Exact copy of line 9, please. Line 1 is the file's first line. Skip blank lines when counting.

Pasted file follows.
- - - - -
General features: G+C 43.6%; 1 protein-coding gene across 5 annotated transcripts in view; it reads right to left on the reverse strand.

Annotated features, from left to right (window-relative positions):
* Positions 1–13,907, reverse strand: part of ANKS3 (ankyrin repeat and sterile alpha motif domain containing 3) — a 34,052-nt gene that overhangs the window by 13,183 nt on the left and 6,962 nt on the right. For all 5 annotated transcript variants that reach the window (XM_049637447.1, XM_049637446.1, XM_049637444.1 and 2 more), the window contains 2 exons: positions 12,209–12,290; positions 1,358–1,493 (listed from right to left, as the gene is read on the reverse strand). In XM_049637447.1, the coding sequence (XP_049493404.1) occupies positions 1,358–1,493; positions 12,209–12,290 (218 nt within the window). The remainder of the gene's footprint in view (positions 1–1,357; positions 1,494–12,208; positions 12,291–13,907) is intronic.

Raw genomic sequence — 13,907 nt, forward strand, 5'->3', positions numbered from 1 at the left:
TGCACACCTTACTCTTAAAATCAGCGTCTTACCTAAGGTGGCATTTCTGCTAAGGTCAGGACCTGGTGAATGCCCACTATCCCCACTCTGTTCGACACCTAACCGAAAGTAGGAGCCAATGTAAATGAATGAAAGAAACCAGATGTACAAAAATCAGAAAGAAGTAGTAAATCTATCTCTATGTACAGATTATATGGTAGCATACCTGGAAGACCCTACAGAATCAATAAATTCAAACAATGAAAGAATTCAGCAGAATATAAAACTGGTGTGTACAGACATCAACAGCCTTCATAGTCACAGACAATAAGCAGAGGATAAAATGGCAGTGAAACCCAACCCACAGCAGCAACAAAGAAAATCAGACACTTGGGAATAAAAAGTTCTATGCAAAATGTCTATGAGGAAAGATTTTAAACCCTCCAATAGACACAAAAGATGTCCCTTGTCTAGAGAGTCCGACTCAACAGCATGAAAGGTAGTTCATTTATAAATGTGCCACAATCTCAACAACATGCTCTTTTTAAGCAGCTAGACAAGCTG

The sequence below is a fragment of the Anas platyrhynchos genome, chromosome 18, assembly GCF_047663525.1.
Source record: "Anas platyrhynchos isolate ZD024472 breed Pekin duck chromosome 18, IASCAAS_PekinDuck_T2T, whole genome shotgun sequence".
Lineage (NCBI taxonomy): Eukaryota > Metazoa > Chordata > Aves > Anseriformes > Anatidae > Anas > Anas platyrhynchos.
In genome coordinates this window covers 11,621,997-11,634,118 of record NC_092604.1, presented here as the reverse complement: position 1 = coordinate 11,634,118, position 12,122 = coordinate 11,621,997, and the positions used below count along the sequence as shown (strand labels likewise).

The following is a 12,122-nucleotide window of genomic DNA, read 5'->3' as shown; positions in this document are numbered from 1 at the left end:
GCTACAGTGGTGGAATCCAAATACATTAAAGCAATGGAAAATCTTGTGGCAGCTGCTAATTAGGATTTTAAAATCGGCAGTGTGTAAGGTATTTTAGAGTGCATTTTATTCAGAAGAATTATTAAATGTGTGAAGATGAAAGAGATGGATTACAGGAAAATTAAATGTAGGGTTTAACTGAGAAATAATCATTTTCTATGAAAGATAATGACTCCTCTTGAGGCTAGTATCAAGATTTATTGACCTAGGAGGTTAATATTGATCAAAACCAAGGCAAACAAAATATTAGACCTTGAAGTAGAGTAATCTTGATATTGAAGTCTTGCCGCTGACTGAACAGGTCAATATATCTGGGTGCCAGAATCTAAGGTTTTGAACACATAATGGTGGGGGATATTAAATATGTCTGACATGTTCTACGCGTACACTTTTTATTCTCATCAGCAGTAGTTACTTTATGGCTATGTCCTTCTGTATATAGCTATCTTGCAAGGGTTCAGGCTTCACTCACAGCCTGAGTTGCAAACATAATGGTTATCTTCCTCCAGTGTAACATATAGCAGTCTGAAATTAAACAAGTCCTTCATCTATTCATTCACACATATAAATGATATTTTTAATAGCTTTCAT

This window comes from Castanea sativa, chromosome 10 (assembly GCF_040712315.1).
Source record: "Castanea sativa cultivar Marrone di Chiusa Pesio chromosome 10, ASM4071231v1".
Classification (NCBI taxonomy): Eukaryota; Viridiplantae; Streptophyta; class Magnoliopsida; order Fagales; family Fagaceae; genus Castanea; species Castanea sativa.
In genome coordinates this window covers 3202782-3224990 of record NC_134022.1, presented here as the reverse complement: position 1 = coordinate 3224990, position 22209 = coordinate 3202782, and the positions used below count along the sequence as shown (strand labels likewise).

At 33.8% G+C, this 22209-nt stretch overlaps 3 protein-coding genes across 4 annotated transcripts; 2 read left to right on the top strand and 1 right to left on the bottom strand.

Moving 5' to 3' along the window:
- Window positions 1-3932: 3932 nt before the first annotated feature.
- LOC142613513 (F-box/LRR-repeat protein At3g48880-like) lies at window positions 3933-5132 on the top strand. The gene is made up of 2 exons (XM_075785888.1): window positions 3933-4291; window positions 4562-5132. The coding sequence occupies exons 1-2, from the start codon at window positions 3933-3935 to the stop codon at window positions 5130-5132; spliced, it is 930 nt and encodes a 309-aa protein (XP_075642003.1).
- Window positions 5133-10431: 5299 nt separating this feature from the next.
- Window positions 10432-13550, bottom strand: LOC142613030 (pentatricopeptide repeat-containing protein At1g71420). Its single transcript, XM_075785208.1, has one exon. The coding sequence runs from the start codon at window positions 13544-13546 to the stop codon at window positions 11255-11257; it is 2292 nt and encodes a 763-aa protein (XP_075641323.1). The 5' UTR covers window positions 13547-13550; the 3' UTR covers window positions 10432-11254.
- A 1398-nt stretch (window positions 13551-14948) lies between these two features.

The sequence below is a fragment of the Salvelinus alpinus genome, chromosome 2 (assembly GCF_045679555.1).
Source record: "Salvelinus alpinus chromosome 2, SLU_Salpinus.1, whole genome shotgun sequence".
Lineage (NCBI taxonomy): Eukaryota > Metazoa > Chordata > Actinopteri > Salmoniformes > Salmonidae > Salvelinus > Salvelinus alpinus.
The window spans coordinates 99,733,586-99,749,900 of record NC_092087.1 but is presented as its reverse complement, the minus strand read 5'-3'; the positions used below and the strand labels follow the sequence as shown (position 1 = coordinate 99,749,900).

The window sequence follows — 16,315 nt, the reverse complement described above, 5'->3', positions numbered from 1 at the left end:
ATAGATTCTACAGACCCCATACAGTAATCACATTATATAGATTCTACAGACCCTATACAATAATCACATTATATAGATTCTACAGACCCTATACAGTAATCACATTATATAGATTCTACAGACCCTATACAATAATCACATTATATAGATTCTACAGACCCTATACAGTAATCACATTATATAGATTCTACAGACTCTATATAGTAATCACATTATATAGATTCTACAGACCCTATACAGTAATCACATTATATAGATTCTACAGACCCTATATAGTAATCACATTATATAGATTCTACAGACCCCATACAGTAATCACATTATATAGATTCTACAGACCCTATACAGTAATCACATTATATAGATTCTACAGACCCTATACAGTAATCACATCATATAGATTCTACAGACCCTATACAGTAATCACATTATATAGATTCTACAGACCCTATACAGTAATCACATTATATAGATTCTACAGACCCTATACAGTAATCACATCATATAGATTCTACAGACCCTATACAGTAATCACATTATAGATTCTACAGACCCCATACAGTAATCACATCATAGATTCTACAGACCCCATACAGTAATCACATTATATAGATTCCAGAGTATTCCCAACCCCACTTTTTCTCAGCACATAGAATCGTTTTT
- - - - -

In genome coordinates this window covers 11,621,997-11,634,118 of record NC_092604.1, presented here as the reverse complement: position 1 = coordinate 11,634,118, position 12,122 = coordinate 11,621,997, and the positions used below count along the sequence as shown (strand labels likewise).